Homeless Veteran Wins Poetry Prize

by Jacquelyn Malone

Phe

Phe

When an event happens fortuitously, it’s cause to celebrate.

Last spring, a young homeless veteran we’ll simply call Phe (at her request) attempted suicide and was diagnosed with Post-Traumatic Stress Disorder. Around the same time, at a coffee house, she happened to see a magazine that advertised a poetry contest for homeless veterans. She entered and she won. The prize was one of the things that made life look up for her.

The contest was jointly sponsored by both Consequence Magazine and Glass House Shelter Project—the latter being a program that gave its director, Julie Batten, a poetry grant to continue work she was doing with college-accredited poetry courses for the homeless at UMass Boston and Salem State University. To give the contest a home, Julie turned to George Kovich, editor of Consequence Magazine, who became the judge of the contest.

The contest was the first of its kind in the nation to encourage members of the homeless community to share their stories with the general public through poetry and memoir. The theme for the contest was conflict. “Conflict, and the inherent shame of its aftermath, whether domestic or militarized, is what seems to paralyze so many of my homeless students,” says Batten. Kovich says the theme of the contest worked perfectly with the editorial policy of Consequence though the contest is slightly broader than the general policy of the magazine. “…The contest’s definition of war encompasses social and physiological issues relevant to the homeless,” says Kovich. As a judge of the contest Kovich was looking for “clarity of idea and voice” as well as “freshness of language.”

Phe is perhaps not your stereotypical idea of a homeless veteran—if there is such a thing. In the cover letter she submitted to the contest, she writes:

“Over a year ago, I lost everything I had worked my life to build, though I didn’t take the traditional road of drug and drink to get to this point. What I did do was allow PTSD and an as-then-undiagnosed TBI [traumatic brain injury] to fester. I ignored them, watched everything fall away from me, and spent the entire year of 2013 couch surfing and on the streets while somehow still holding down my job without anyone too close to me being any the wiser.”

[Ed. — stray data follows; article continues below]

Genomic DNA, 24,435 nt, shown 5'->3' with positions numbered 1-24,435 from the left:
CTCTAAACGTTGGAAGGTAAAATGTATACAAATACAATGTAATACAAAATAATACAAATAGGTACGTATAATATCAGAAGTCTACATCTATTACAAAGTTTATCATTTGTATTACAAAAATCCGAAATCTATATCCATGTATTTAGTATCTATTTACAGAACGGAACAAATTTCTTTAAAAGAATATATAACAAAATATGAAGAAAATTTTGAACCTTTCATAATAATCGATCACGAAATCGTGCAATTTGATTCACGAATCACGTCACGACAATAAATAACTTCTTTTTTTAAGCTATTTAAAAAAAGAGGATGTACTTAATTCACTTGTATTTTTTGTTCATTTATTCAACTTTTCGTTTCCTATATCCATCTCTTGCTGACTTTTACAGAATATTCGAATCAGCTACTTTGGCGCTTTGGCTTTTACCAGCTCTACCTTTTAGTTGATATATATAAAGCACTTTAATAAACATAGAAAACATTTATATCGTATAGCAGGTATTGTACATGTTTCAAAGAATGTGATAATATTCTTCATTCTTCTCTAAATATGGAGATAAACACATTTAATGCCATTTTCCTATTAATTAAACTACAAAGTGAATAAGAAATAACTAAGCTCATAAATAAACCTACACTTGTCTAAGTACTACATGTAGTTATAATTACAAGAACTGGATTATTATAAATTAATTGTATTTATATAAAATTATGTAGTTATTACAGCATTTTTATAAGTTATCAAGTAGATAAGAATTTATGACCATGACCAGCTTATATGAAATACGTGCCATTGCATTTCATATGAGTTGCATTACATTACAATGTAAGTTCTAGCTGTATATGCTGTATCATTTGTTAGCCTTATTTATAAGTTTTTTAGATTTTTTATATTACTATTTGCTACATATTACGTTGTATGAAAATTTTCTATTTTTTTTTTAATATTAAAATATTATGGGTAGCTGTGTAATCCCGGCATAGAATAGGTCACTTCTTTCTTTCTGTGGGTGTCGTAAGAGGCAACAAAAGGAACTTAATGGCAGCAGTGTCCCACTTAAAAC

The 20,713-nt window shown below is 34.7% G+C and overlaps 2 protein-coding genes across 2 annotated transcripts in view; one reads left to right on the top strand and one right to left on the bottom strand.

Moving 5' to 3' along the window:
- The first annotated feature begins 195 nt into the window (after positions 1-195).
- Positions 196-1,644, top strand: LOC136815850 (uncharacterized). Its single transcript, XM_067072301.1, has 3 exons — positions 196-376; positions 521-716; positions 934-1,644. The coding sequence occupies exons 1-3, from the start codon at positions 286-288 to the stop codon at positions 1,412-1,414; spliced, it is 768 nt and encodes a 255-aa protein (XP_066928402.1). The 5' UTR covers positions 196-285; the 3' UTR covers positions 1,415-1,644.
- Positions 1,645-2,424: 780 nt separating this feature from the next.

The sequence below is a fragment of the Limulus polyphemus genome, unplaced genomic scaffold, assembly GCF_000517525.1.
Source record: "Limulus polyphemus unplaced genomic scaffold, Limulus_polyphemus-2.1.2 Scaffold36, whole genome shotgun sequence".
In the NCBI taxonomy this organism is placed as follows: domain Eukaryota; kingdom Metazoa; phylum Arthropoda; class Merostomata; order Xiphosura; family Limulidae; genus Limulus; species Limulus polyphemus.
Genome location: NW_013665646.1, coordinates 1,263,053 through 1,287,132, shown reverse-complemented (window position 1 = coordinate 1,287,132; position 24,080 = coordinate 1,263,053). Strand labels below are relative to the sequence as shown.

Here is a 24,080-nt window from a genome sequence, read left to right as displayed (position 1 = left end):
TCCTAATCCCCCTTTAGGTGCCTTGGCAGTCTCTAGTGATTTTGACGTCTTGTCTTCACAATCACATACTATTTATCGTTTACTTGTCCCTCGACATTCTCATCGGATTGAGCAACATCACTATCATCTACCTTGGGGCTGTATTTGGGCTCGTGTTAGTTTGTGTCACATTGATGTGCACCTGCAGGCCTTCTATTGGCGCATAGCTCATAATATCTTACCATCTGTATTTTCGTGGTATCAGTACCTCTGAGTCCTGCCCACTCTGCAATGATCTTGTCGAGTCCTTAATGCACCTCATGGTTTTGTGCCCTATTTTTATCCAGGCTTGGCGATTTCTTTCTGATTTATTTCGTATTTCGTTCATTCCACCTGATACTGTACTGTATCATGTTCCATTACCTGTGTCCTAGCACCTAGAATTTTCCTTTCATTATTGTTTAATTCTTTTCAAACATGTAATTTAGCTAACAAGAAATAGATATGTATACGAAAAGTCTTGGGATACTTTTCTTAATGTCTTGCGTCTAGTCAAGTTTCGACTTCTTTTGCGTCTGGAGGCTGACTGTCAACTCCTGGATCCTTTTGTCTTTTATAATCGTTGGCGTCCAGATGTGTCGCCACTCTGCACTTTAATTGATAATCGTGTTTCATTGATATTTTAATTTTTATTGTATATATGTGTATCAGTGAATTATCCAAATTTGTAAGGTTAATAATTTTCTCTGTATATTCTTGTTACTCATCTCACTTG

The amazing part of Phe’s statement is that she was able to hold down a job—and a demanding one at that. She writes a newsletter and edits an air force journal on nuclear, chemical and biological warfare. Writing seems to be something that keeps her going. “It has always been a part of my life,” she says, explaining that she is a type A personality and that she was reading long before she started school. And though she has been on her own since she was 15, she managed to get her GED and has taken courses wherever she was stationed. These include courses at UMass Boston and Harvard Extension School, where she was pursuing a degree in biology with a minor in anthropology.

But eventually the trauma of her experience caught up with her and she gave in and sought help. “I finally came to the Domiciliary Program for Homeless Veterans at the Bedford VAMC in March of this year after going through a shorter program at the same location,” she says.

In addition to getting help for her combat trauma and winning a poetry contest, her boyfriend has been helpful. He, too, has had similar experiences, and in addition to sharing their struggles, he bought her a computer, which makes it easier for her to continue her writing.

In addition to the poetry contest, Glass House Shelter Project and Consequence sponsored a memoir contest, which was won by Mark Norek. Both he and Phe received $250 for their winning entries.

Here is Phe’s poem:

Collared

Cold silver encircles my throat
Hard and unforgiving and engraved
The weight, a daily reminder
And the inscription telling me that
My value lies at zero, free for taking
Property.
It rest now at the bottom of the sea.

Tightly woven cord encircles my throat
The colours of he and I and made
By his hand as a daily reminder
That my value has no figure high enough, cost beyond measure
Gift.
I am folded into the scent of his embrace.

Phe won our enthusiasm. We hope to see her writing winning poems for years to come!